“In almost any gift-giving situation, there is some expectation of return, whether is it a tax deduction, a named building, or an enhanced reputation. That’s why anonymous gift giving is so rare. Giving always occurs within a social context that makes a gift reciprocal in nature. Perhaps corporations that give with some expectation of return are only being more strategic and explicit than predecessors who gave with equal expectations but said less about it – or who gave without planning. For a gift to be genuinely altruistic in nature, that is, for it to demonstrate other-centered love, it must have benefit to the recipient as its primary motive and purpose, but not necessarily its only motivation or purpose. Therefore, strategic or “smart” giving may be regarded as ethical.”
from: Media Ethics: Cases and Moral Reasoning. Christians, Clifford. 2001.
The statement above describes corporate philanthropy, which is a manifestation of corporate social responsibility (CSR). Corporate philanthropy is the donation of funds, products and services to various causes. The organization’s public relations department handles this giving, which can range from providing uniforms to a local soccer team to a multi-million dollar donation to a university. I do believe the above statement is an accurate description and analysis of strategic giving. A company should give for building business, brand equity, and your stakeholder relations not for publicity.
Home Depot. Volunteers (employees) use materials from their stores to build homes for Habitat for Humanity. Is an example of strategic giving because they are donating there time and products to cause that will enhance the community. This benefits Home Depot because it will positively add to their Brand Image while still helping society and giving a gift. A Hilton and Hill survey found that 76 percent of Americans claim to take corporate citizenship into consideration when buying products.
Consider Exxon/Mobile. The corporate logo features a Tiger, and the company donates large sums to help protect tigers and their environment. This is also an example of strategic giving. They show they care about a larger cause and want to give back.
I think almost all large companies give strategically, Take a look at the Coca-Cola company, which is the world’s largest non-alcoholic beverage company. They provide a full sustainability report on all of their products and are the founders of the Coca-Cola Scholars Foundation. The Coca−Cola Scholars Foundation supports over 1,400 college students each year, with annual scholarships of $3.4 million through two nationally recognized programs on behalf of the Coca−Cola System.
Here are some websites that discuss using corporate philanthropy as a PR strategy:
A creative commons is an organization that was created to help broaden the range of creative works available for others to build upon legally and to share. The organization has released several copyright-licenses to the public for free. They are known as Creative Commons licenses and they allow copyright owners to release some of those rights while retaining others, with the goal of increasing access to and sharing of intellectual property. Given advances in technology for creating, sharing, sampling, and reusing content in various forms, many believe that the traditional approach to copyright protection is obsolete. As tools such as wikis and blogs are increasingly used for teaching and learning, black-or-white copyright protection inhibits the opportunities these applications provide. Higher Education is a big player in creative commons licenses. Faculty and researchers in large numbers have begun using Creative Commons licenses to facilitate a climate of openness and sharing.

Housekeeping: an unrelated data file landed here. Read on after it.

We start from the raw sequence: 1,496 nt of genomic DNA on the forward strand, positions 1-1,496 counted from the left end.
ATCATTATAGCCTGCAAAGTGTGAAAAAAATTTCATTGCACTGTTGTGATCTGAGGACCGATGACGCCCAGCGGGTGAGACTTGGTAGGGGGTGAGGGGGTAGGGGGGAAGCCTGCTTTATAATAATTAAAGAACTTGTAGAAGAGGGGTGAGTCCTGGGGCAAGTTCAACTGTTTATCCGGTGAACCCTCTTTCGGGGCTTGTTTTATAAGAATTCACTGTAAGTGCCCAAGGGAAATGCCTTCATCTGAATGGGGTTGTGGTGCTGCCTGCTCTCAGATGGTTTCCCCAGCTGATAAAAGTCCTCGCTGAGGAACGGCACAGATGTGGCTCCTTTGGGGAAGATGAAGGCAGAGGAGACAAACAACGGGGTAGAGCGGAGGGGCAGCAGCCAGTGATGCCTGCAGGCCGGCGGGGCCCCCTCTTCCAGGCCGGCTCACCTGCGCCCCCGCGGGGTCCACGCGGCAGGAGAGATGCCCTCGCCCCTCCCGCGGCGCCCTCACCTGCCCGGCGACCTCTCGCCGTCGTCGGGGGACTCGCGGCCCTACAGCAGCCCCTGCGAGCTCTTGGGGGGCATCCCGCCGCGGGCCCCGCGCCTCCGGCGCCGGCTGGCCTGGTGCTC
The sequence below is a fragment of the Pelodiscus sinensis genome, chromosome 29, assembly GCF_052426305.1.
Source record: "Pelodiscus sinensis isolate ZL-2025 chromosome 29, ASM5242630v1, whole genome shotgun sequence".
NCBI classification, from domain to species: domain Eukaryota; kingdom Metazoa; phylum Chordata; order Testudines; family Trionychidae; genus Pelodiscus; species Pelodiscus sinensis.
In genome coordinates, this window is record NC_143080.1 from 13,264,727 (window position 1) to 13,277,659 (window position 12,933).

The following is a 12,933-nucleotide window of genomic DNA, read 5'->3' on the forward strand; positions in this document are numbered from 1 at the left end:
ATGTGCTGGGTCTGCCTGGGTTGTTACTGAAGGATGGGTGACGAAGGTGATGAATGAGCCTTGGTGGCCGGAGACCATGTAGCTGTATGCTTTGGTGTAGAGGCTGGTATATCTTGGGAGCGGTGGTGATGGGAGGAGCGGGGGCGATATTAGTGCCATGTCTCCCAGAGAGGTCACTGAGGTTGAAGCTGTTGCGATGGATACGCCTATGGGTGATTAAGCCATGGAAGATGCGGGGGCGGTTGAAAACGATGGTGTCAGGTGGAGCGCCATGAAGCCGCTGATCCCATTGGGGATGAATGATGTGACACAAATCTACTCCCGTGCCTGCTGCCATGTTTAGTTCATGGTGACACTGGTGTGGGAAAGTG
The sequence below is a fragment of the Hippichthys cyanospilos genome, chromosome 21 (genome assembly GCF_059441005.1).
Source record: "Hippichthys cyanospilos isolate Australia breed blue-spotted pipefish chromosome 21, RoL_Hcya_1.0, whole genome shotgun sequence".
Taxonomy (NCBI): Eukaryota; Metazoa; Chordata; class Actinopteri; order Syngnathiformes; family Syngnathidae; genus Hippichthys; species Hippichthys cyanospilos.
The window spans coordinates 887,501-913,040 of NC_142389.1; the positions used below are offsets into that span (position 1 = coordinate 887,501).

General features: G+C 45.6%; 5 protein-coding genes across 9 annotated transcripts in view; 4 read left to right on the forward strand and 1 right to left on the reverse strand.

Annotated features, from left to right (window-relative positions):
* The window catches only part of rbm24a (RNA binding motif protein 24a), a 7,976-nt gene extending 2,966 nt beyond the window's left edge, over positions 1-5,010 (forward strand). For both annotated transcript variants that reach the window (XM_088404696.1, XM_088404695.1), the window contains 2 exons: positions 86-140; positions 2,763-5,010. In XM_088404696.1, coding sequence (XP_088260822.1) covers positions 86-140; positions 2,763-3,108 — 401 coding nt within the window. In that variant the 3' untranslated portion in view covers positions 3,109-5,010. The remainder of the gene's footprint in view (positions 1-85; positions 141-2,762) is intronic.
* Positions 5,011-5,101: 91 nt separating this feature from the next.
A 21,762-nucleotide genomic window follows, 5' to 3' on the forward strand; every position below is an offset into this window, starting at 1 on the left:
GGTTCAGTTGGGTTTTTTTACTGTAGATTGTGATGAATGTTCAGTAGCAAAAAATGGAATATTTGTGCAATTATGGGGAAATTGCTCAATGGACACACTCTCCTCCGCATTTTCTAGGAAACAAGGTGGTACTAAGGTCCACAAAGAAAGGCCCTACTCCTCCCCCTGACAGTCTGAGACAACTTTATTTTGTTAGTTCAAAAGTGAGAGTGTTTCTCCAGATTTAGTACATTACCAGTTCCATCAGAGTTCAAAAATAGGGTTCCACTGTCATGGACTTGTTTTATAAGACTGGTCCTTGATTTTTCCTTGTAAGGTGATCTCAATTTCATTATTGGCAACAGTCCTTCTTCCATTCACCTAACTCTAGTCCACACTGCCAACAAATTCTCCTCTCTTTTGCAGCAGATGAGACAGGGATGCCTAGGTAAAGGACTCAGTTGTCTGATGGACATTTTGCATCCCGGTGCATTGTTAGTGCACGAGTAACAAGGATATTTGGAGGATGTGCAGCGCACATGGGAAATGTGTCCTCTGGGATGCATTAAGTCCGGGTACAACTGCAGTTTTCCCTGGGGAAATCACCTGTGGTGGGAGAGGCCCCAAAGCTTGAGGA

Good for PR People? My answer is yes.
- It is all in the name, PUBLIC Relations. By using creative commons the public has more access and involvement. While at the same time allows the PR practitioner to choose what rights they reserve and which they waive. By sharing the content it will result in more publicity.
- Creative commons allows you to be less reliant on traditional media. It gives PR people to communicate their message without dealing with the gatekeepers.
- Creative commons allows PR people to bring people to you instead of always pushing your message to them, you are going to nurture a very different kind of reputation than if you were always badgering people to spread your messages.
One of the primary uses of the Internet is for communication through, email, information delivery, and research opportunities. It is important that PR professionals take advantage of its worldwide reach and its extensive access to audiences.
A blog tracking organization called Technorati, estimated in 2007 that there are about 61 million blogs and about 175,000 being created each day. Many bloggers are amateurs, but others have risen in prominence and have a large following. Political candidates are an example, they have recognized the power of influential bolggers and use them in the same way they use mainstream media. It is important for Public Relations personnel to monitor weblogs that reach large numbers of consumers to make sure the information being talked about is true. This gives the organization a chance to set the record straight or place positive information about the organization. They also allow PR people to know what the public is talking about and the latest trends that could affect the success in their particular industry.
RSS feeds work well when PR practitioners are monitoring blogs because they are notified through the RSS feed anytime a particular blog is updated. This way they can make sure they are always up to date.
People use social media to share content, opinions, insights, experiences, perspectives, and media itself. Social media can take many different forms including text, images, audio, and video. Social media gives PR professionals the opportunity to harness the human urge to relate to each other and to create or assemble compelling content that is shared with others.